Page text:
Yoga Studies: Genes In The Shavasana Pose

19. September 2017

Yoga and qigong are more popular than ever. Does the hype also bring health benefits with it? Whatever happens in the body on a molecular level has hardly been understood due to missing data. Studies now show proof of positive effects on inflammatory processes.

Patients with a diversity of symptoms benefit from meditation or relaxation, as many studies show. However, the studies have a great weakness: relaxation techniques are hardly able to be standardised. There are different schools of thought, and each school works with a different set of techniques. Given these circumstances, data bias is inevitable.

Genes in meditation mode

Ivana Buric, a researcher at Coventry University, chose a different path. Self-assessments obtained from the patient are not good enough in her view. Rather, she has searched out randomised controlled trials (RCTs) which explain the effects in terms of molecular biology. Buric’s starting point were studies carried out by Steven W. Cole from the UCLA School of Medicine, one of the pioneers of social genomics. This discipline examines the type of effect social factors have on gene expression. Social stress leads to increased expression of a range of genes in cells. Cole refers to “conserved transcriptional response to adversity” (CTRA). Among these one can recognise the typical profile of active genes in stress reactions. CTRA manifests as a common molecular pattern in instances of mourning, cancer diagnoses, trauma or low socioeconomic status.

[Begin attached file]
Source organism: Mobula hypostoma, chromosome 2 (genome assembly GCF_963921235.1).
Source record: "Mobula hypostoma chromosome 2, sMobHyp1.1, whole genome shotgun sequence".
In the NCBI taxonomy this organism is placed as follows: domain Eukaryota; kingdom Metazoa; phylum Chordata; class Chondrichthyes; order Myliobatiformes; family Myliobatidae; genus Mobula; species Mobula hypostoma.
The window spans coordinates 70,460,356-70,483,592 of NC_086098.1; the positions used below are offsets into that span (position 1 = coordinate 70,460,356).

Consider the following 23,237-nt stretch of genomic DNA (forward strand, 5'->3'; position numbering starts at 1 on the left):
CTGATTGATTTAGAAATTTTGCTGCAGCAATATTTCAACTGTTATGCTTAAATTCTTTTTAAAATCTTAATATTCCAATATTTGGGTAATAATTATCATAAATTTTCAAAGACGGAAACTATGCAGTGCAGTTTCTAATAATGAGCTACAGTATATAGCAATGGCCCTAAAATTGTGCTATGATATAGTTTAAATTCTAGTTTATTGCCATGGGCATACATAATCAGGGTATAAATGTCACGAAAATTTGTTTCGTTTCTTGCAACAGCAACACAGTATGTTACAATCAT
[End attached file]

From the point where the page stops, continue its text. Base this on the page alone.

Subsequently, proinflammatory signal paths, especially the NF-κB path, are activated. NF-κB in being a transcription factor fulfils many and varied tasks in the body. It regulates the immune response, as well as processes involved in apoptosis or cell proliferation. What type of role NF-κB plays in neuronal processes is the subject of current research projects.

This is precisely where Buric’s hypothesis comes in: do yoga, qi-gong, mindfulness or other techniques subdue the expression of genes in the NF-κB signaling pathway? In the course of her research, the scientist found 18 publications detailing in terms of molecular biology the impact of relaxation exercises. The following is an overview of the studies analysed by Buric and the central findings of her literature analysis.

Breast cancer: relaxation versus inflammation

Michael R. Irwin from the ULCA Semel Institute for Neuroscience in Los Angeles wanted to know which processes tai-chi trigger in the body of former breast cancer patients. For his study he recruited 90 participants who from an oncological viewpoint had recovered but were suffering from insomnia. Three months of tai-chi improved the ailment. At the same time, several genes which are associated with inflammatory processes were downregulated in their expression.